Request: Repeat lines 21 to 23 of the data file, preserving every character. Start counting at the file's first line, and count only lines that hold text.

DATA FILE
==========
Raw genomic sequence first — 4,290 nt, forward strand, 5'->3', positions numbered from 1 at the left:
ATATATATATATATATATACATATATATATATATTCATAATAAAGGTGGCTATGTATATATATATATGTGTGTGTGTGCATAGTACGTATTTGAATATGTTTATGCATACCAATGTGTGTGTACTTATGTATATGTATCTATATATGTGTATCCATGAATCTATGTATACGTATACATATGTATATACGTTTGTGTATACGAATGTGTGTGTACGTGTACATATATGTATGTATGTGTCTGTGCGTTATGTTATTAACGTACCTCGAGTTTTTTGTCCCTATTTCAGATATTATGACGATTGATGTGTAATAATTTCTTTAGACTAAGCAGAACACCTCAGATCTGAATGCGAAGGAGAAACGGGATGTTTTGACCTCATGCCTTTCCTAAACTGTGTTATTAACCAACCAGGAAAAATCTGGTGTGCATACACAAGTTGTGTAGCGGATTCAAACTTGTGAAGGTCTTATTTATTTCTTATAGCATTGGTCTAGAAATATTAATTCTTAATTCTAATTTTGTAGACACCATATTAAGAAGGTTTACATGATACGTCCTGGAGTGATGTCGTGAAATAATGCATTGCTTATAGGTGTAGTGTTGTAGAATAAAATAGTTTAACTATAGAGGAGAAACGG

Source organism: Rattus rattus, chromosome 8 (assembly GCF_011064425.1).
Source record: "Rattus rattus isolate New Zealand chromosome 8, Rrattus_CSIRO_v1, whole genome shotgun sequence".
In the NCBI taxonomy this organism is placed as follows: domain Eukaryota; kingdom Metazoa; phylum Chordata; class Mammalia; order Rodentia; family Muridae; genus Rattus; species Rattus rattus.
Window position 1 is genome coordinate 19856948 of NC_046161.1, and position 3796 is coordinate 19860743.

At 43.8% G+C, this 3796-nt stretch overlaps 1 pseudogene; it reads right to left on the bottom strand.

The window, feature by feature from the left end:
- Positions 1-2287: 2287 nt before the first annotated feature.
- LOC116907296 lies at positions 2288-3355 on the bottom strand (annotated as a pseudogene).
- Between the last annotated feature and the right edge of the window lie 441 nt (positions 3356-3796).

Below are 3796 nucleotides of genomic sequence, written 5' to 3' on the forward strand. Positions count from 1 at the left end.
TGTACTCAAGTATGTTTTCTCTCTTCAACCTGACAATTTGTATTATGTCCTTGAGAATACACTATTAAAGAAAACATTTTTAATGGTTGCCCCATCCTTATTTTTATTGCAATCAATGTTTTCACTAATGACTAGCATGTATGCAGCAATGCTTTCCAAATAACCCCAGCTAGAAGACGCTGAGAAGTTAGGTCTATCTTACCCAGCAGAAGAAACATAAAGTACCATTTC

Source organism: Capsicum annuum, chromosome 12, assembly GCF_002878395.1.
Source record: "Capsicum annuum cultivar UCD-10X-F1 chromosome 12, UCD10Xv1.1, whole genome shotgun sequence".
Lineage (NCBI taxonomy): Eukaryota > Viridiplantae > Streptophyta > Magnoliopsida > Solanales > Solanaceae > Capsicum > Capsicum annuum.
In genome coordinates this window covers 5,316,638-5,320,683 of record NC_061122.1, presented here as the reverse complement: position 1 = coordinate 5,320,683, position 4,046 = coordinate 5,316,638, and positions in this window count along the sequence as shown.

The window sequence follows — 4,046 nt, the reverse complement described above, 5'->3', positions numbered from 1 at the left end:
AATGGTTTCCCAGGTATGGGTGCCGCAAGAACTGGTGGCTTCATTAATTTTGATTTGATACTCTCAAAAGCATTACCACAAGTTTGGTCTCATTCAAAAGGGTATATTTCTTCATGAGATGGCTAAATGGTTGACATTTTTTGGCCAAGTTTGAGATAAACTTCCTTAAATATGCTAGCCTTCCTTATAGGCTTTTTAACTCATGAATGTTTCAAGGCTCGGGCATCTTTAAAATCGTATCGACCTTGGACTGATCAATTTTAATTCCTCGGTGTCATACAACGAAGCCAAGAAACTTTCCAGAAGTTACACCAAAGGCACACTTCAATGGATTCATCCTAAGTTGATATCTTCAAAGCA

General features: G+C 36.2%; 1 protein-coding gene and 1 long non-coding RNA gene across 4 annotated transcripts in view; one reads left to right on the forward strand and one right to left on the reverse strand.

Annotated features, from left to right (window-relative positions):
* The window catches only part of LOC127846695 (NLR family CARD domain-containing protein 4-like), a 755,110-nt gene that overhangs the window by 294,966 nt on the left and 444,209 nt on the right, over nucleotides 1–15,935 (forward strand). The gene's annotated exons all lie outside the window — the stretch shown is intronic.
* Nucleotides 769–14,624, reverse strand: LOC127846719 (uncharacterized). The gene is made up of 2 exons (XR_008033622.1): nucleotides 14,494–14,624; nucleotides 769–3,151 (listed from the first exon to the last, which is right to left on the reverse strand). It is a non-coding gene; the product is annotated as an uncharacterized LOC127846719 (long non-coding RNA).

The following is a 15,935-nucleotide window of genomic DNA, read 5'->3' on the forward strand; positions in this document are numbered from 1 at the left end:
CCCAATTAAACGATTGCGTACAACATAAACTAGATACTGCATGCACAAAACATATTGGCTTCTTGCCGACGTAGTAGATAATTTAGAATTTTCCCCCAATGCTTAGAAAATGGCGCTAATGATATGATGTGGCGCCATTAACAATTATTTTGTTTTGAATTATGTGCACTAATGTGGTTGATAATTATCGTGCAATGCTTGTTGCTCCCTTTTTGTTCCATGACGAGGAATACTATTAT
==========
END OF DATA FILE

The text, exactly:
Annotated features, from left to right (window-relative positions):
* The window catches only part of LOC127846695 (NLR family CARD domain-containing protein 4-like), a 755,110-nt gene that overhangs the window by 294,966 nt on the left and 444,209 nt on the right, over nucleotides 1–15,935 (forward strand). The gene's annotated exons all lie outside the window — the stretch shown is intronic.
* Nucleotides 769–14,624, reverse strand: LOC127846719 (uncharacterized). The gene is made up of 2 exons (XR_008033622.1): nucleotides 14,494–14,624; nucleotides 769–3,151 (listed from the first exon to the last, which is right to left on the reverse strand). It is a non-coding gene; the product is annotated as an uncharacterized LOC127846719 (long non-coding RNA).